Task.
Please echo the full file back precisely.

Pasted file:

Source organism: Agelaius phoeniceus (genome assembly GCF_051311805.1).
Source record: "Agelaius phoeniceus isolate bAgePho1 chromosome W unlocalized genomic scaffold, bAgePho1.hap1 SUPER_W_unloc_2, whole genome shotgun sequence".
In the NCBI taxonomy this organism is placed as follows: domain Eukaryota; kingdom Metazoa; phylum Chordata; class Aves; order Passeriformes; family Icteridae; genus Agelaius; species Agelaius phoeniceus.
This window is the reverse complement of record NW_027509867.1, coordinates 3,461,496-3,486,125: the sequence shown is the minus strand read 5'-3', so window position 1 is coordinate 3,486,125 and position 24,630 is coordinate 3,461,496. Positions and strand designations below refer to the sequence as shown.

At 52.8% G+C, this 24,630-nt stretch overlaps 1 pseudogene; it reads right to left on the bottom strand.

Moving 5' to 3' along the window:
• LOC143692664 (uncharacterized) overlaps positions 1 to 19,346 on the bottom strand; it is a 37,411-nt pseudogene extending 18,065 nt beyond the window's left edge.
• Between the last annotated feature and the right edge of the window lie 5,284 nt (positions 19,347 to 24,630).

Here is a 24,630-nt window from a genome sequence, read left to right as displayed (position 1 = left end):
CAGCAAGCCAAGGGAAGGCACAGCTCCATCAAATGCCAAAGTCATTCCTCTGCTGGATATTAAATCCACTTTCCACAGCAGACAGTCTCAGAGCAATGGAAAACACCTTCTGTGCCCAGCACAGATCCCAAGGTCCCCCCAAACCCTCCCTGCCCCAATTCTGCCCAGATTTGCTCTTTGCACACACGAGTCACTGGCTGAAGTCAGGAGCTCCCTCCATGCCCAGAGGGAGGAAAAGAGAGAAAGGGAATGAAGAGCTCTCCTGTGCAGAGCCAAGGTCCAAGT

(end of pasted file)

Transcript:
Source organism: Agelaius phoeniceus (genome assembly GCF_051311805.1).
Source record: "Agelaius phoeniceus isolate bAgePho1 chromosome W unlocalized genomic scaffold, bAgePho1.hap1 SUPER_W_unloc_2, whole genome shotgun sequence".
In the NCBI taxonomy this organism is placed as follows: domain Eukaryota; kingdom Metazoa; phylum Chordata; class Aves; order Passeriformes; family Icteridae; genus Agelaius; species Agelaius phoeniceus.
This window is the reverse complement of record NW_027509867.1, coordinates 3,461,496-3,486,125: the sequence shown is the minus strand read 5'-3', so window position 1 is coordinate 3,486,125 and position 24,630 is coordinate 3,461,496. Positions and strand designations below refer to the sequence as shown.

At 52.8% G+C, this 24,630-nt stretch overlaps 1 pseudogene; it reads right to left on the bottom strand.

Moving 5' to 3' along the window:
• LOC143692664 (uncharacterized) overlaps positions 1 to 19,346 on the bottom strand; it is a 37,411-nt pseudogene extending 18,065 nt beyond the window's left edge.
• Between the last annotated feature and the right edge of the window lie 5,284 nt (positions 19,347 to 24,630).

Here is a 24,630-nt window from a genome sequence, read left to right as displayed (position 1 = left end):
CAGCAAGCCAAGGGAAGGCACAGCTCCATCAAATGCCAAAGTCATTCCTCTGCTGGATATTAAATCCACTTTCCACAGCAGACAGTCTCAGAGCAATGGAAAACACCTTCTGTGCCCAGCACAGATCCCAAGGTCCCCCCAAACCCTCCCTGCCCCAATTCTGCCCAGATTTGCTCTTTGCACACACGAGTCACTGGCTGAAGTCAGGAGCTCCCTCCATGCCCAGAGGGAGGAAAAGAGAGAAAGGGAATGAAGAGCTCTCCTGTGCAGAGCCAAGGTCCAAGT